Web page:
He may have spent 14 hours in a plane from the UK to Japan but the European referendum campaign has followed David Cameron all the way here.
The Prime Minister is meeting other world leaders in Ise-Shima in southern Japan for the two day G7 summit.
And while Mr Cameron might have been hoping to get two days away from the ferocious campaign in the UK over our membership of the EU, he can't control what the other leaders are saying about it.
We asked the two European Presidents here, President Tusk of the European Council and President Juncker of the European Commission, if they could have a working relationship with Boris Johnson if he were to get a job in a post-referendum Cabinet reshuffle.
Mr Johnson recently compared the EU's expansion plans with the European goals of Adolf Hitler.
Jean-Claude Juncker told me that the former London Mayor should return to Brussels where he has previously spent some of his working life.
"It's time for him to come back to Brussels in order to check...if everything he is telling the British people is in line with reality," he said before adding, "I don't think so."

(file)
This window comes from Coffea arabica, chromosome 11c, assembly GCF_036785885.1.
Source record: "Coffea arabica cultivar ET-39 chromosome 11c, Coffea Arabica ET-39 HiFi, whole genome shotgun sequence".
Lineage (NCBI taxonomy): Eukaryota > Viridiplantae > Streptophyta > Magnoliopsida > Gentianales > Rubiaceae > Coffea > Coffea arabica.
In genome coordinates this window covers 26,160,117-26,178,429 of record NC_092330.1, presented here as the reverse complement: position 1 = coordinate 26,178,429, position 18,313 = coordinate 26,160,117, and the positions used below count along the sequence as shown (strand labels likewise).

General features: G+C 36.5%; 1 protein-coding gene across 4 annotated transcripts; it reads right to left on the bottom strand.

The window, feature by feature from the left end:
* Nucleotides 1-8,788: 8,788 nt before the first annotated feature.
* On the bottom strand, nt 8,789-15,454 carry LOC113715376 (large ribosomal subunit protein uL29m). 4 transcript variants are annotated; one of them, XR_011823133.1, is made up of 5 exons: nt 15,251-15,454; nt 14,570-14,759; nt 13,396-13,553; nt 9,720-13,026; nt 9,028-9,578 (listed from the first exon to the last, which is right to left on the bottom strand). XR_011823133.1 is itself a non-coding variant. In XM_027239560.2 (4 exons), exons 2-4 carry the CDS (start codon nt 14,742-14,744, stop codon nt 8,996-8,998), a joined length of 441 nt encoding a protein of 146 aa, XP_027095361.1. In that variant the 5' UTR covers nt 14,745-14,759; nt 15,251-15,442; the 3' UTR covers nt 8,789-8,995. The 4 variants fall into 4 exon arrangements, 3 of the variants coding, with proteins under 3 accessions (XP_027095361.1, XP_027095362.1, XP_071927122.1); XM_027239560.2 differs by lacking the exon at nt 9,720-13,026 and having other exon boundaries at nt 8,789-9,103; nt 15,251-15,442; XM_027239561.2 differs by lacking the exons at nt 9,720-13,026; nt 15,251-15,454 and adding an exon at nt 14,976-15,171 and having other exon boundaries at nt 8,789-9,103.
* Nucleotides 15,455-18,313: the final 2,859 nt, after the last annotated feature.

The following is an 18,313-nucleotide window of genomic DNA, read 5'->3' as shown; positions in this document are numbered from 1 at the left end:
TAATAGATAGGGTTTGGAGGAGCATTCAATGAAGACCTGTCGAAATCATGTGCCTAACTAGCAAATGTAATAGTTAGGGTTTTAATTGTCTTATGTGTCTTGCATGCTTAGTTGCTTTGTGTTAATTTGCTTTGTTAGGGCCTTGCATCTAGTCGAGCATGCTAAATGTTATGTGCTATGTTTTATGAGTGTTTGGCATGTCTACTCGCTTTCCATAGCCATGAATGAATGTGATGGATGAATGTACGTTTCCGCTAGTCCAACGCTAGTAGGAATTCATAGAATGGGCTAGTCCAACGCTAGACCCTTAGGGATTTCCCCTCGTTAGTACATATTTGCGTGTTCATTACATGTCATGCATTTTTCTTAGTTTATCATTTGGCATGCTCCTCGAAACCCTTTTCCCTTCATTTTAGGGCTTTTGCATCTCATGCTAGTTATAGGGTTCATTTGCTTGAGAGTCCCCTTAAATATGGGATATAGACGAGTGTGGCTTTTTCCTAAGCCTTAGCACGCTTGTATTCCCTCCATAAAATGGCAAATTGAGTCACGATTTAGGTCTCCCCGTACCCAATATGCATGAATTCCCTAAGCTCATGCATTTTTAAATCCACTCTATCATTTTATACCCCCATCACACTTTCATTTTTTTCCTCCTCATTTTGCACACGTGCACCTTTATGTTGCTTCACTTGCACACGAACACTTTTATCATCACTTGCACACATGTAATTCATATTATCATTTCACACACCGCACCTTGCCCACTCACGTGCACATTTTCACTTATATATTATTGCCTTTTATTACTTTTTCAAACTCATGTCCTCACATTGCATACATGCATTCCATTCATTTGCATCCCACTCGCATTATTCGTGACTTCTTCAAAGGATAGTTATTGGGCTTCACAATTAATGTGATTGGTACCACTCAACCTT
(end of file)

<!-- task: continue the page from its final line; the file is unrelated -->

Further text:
In recent days, Johnson has also claimed the EU stops bananas from being sold in bunches of more than three and he continues to say the UK sends £350 million each week to the EU when both the IFS and the official statistics watchdog has said the figure is "wrong".
Neither Vote Leave nor Johnson has yet responded to Juncker's comments but I suspect they may wear criticism from the EU's most senior bureaucrat as a badge of honour.
No other leader of the G7 has made any comment about Brexit yet, but they have all individually expressed their desire for the UK to vote to stay in the EU.